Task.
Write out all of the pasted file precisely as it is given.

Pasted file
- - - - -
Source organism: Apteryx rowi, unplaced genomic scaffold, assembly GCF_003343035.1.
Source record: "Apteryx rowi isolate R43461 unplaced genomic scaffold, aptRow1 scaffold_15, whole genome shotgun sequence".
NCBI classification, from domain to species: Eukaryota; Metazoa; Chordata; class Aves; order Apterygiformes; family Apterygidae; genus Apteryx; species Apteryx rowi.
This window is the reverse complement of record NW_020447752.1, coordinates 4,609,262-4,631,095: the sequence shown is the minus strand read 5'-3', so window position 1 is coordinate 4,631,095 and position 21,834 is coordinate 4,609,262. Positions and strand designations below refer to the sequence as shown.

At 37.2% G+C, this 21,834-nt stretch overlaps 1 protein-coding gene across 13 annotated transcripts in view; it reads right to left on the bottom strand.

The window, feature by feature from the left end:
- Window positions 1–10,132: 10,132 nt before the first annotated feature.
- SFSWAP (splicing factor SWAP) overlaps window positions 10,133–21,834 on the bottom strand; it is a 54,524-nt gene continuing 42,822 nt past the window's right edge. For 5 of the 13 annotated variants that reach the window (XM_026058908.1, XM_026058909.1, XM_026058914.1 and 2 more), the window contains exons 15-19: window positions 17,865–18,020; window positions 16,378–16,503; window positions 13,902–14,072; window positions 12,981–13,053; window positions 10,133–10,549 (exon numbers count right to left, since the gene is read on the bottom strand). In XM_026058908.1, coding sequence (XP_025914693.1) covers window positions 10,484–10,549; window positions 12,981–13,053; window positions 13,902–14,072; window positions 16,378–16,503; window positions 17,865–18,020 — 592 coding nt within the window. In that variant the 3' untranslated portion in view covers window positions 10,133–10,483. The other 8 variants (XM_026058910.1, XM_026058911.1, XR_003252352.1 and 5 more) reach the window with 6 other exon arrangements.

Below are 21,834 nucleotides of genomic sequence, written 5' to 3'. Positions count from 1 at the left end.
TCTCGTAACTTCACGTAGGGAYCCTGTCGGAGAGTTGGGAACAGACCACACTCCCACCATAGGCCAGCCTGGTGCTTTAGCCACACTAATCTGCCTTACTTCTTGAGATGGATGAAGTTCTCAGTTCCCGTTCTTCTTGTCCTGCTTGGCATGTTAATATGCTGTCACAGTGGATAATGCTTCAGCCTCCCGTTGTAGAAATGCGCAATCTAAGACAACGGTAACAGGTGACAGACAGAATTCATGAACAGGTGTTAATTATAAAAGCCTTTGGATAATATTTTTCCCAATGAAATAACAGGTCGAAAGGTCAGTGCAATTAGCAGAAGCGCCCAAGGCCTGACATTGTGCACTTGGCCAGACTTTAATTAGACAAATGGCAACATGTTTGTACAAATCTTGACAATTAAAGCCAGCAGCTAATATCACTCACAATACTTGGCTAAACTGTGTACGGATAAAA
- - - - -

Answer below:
Source organism: Apteryx rowi, unplaced genomic scaffold, assembly GCF_003343035.1.
Source record: "Apteryx rowi isolate R43461 unplaced genomic scaffold, aptRow1 scaffold_15, whole genome shotgun sequence".
NCBI classification, from domain to species: Eukaryota; Metazoa; Chordata; class Aves; order Apterygiformes; family Apterygidae; genus Apteryx; species Apteryx rowi.
This window is the reverse complement of record NW_020447752.1, coordinates 4,609,262-4,631,095: the sequence shown is the minus strand read 5'-3', so window position 1 is coordinate 4,631,095 and position 21,834 is coordinate 4,609,262. Positions and strand designations below refer to the sequence as shown.

At 37.2% G+C, this 21,834-nt stretch overlaps 1 protein-coding gene across 13 annotated transcripts in view; it reads right to left on the bottom strand.

The window, feature by feature from the left end:
- Window positions 1–10,132: 10,132 nt before the first annotated feature.
- SFSWAP (splicing factor SWAP) overlaps window positions 10,133–21,834 on the bottom strand; it is a 54,524-nt gene continuing 42,822 nt past the window's right edge. For 5 of the 13 annotated variants that reach the window (XM_026058908.1, XM_026058909.1, XM_026058914.1 and 2 more), the window contains exons 15-19: window positions 17,865–18,020; window positions 16,378–16,503; window positions 13,902–14,072; window positions 12,981–13,053; window positions 10,133–10,549 (exon numbers count right to left, since the gene is read on the bottom strand). In XM_026058908.1, coding sequence (XP_025914693.1) covers window positions 10,484–10,549; window positions 12,981–13,053; window positions 13,902–14,072; window positions 16,378–16,503; window positions 17,865–18,020 — 592 coding nt within the window. In that variant the 3' untranslated portion in view covers window positions 10,133–10,483. The other 8 variants (XM_026058910.1, XM_026058911.1, XR_003252352.1 and 5 more) reach the window with 6 other exon arrangements.

Below are 21,834 nucleotides of genomic sequence, written 5' to 3'. Positions count from 1 at the left end.
TCTCGTAACTTCACGTAGGGAYCCTGTCGGAGAGTTGGGAACAGACCACACTCCCACCATAGGCCAGCCTGGTGCTTTAGCCACACTAATCTGCCTTACTTCTTGAGATGGATGAAGTTCTCAGTTCCCGTTCTTCTTGTCCTGCTTGGCATGTTAATATGCTGTCACAGTGGATAATGCTTCAGCCTCCCGTTGTAGAAATGCGCAATCTAAGACAACGGTAACAGGTGACAGACAGAATTCATGAACAGGTGTTAATTATAAAAGCCTTTGGATAATATTTTTCCCAATGAAATAACAGGTCGAAAGGTCAGTGCAATTAGCAGAAGCGCCCAAGGCCTGACATTGTGCACTTGGCCAGACTTTAATTAGACAAATGGCAACATGTTTGTACAAATCTTGACAATTAAAGCCAGCAGCTAATATCACTCACAATACTTGGCTAAACTGTGTACGGATAAAA